It is not a sport for the faint of wallet. A fuel injected engine can cost around $14,000 today, a decent hull $20,000 and perhaps $100 of gas each race.

 

 

“Now it’s about who has the big bucks,” laments Dick Christenson. “In the States I see 35-foot hydroplanes pass through on trailers, sponsored by big corporations, and there’s a 40-foot trailer behind that with all the equipment. If we had two propellers in those days we thought we were lucky!”

In the past, say older drivers, there was a genuine camaraderie about the sport, something of a pioneering spirit. The sport was new and everyone was still learning about it together.

“As far as I’m concerned, that the way it should be,” says Renaud. “You should start in smaller classes and work your way up, not just jump into big classes like some people do now. Before, if you had a problem, people would help out and led you parts. They don’t do that today. It’s like a business now and everyone wants to win.”

Lawrence Trott, better known to racing fans as Tonky, remembers one night before a big race ringing up Ken dear about an engine problem. Dear told him to bring the engine over to his workshop where he and the professional mechanics he had brought in from overseas for the race spent half the night sorting out the problem. “He didn’t have to do that,” said Tonky. “He had enough problems of his own but that didn’t matter. He’d rather see you get out there and race. That wouldn’t happen today.”

 

 

Dear’s tragic death in 1981 was a body blow to the sport, which lost a popular and courageous driver.

Dear died on August 23, 1981 when his black catamaran, the Pepsi-Cola Special, flipped during a 100mph practice run on Ferry Reach. Dar was thrown clear of the boat but landed head first in the water, snapping his spinal cord. “Hitting the water at 100mph,” Dear had ironically once warned, “is like hitting concrete at the same speed.”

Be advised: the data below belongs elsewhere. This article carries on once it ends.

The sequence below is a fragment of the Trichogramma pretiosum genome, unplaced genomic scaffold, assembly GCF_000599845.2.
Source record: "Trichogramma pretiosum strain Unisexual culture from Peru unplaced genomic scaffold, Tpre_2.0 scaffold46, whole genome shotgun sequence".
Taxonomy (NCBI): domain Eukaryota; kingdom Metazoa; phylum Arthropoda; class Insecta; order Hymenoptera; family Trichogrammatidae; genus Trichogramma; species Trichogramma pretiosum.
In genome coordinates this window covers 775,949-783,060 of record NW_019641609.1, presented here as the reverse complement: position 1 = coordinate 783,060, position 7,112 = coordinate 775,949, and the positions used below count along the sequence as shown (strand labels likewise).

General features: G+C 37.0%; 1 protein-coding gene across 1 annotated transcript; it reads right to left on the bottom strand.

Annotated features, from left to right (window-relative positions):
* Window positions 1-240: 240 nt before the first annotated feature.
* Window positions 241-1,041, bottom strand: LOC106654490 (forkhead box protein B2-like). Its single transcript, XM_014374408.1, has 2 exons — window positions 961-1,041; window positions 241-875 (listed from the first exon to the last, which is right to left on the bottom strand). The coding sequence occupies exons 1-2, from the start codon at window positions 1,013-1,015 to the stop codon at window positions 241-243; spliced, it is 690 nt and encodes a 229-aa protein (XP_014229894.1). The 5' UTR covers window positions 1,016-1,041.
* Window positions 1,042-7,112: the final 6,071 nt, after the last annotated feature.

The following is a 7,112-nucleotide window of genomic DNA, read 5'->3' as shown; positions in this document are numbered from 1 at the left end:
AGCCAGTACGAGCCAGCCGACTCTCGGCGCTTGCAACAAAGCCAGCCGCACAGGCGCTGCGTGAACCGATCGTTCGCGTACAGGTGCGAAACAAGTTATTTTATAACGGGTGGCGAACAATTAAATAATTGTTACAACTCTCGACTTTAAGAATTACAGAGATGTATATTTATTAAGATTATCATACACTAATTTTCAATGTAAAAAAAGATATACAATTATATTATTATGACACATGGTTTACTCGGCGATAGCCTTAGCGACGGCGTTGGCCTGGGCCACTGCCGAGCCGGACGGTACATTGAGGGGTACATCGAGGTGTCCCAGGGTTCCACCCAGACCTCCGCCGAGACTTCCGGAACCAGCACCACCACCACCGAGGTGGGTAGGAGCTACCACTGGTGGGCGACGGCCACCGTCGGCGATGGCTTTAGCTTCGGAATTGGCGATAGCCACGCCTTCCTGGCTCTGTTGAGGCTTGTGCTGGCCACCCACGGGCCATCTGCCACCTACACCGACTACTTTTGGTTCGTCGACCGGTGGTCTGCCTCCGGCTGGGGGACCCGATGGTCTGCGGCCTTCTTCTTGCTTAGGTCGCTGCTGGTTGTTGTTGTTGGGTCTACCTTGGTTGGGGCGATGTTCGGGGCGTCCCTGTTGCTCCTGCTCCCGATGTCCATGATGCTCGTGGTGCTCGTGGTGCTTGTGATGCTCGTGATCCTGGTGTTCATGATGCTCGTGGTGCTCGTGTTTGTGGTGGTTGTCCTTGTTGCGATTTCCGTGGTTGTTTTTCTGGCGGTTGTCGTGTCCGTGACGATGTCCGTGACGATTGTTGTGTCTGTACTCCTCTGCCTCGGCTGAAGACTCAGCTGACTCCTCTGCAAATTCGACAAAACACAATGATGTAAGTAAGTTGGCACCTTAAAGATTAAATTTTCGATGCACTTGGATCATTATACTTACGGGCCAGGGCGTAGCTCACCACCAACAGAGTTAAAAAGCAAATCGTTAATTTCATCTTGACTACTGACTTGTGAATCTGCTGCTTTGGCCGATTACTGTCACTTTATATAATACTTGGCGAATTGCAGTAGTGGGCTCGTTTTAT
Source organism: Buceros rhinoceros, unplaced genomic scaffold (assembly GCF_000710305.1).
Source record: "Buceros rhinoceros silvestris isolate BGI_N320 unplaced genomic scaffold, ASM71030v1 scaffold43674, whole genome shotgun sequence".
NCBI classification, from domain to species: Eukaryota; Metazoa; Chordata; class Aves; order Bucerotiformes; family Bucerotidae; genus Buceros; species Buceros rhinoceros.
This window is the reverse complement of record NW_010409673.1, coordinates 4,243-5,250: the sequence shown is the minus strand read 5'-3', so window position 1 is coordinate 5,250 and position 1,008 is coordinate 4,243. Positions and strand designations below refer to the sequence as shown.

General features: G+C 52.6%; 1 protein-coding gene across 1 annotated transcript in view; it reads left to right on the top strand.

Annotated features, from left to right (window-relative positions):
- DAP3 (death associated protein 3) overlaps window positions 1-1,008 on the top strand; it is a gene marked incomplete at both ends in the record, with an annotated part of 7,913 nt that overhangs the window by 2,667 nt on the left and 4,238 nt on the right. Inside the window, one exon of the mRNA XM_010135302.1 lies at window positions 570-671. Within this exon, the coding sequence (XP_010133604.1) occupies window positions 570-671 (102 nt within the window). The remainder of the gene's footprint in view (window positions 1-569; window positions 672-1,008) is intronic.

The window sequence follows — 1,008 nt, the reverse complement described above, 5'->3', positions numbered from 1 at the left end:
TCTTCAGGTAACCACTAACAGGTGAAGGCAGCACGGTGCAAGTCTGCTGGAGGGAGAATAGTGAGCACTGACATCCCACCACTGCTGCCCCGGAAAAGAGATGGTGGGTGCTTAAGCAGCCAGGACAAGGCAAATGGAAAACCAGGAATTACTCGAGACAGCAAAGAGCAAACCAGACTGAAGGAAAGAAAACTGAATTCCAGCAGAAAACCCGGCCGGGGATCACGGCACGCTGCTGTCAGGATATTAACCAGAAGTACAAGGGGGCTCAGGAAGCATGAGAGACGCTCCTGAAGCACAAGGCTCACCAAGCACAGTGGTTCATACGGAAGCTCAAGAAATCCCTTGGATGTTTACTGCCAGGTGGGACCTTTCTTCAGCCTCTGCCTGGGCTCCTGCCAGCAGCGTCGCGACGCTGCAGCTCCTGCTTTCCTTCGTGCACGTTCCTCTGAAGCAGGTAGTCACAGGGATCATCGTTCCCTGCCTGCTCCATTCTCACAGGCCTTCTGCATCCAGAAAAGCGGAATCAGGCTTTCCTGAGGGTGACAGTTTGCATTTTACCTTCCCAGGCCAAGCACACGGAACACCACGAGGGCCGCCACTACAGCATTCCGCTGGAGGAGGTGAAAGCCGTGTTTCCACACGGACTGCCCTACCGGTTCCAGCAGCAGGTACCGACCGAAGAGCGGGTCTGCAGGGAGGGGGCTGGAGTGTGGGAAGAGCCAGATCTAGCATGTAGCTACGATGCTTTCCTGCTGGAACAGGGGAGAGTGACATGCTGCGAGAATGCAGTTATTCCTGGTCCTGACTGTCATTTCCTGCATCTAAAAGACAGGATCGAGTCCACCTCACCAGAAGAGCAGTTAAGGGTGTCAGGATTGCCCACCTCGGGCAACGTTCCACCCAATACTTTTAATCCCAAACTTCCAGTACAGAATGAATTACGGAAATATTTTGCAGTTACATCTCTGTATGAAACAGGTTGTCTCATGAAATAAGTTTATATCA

“Ken was well aware of what he was getting into,” says Carl Soares. “His ultimate in life was to get his machinery to go as fast as possible.”

 

 

Perhaps Dear had a premonition of his own tragic end. He told people powerboat racing was why he had never had children and once told Chuck Renaud: “If I’m going to die, I’m going to die in my own boat.”

Thankfully, there have been no further fatalities – although there have been many near misses in a sport where drivers continually tread a fine line between daring and disaster.

“The only time I got really scared was when I did a loop-the-loop,” says Chuck Renaud, who spent a month-and-a-half in hospital as a result, nursing a punctured lung, a ruptured spleen and few broken ribs.

“We were out testing a new boat on Ferry Reach in the early 1970s and it was pretty choppy. I just came up the back straight and lost it. The speedometer was stuck on 110mph and the tachometer on 10,000. I thought I was dead.”

 

 

But he still races. When you’re in the boat you don’t even think about it,” he says. “You known your limits and you set your limits. If someone beats you, then you have to decide what you’re going to do, whether you’re going to trim in your engines some more or not.”

However, he says he wont get in a catamaran again “unless it’s over 32-feet and it has a 8-900 h.p. like they have in Florida. It’s either in your blood or it’s not. You get to a certain speed in those things and if you’re not trimmed properly you’ll go over. Those guys have to know what they’re doing.”

Carl Soares remembers a frightening moment in a catamaran as he sped down Ferry Reach during a time trial at 105mph. “It was a half-mile circuit and I was travelling at 150 feet per second at 100mph. I was trying to judge how long I could leave my food down before the decelerating to make the turn. The power of the engine is what keeps the boat in the water and when you decelerate took quick, you become airborne and usually do a 360-degree revolution in the air. It’s a sensation you don’t forget – it gets very quiet as you lift out of the water and everything seems to slow motion.”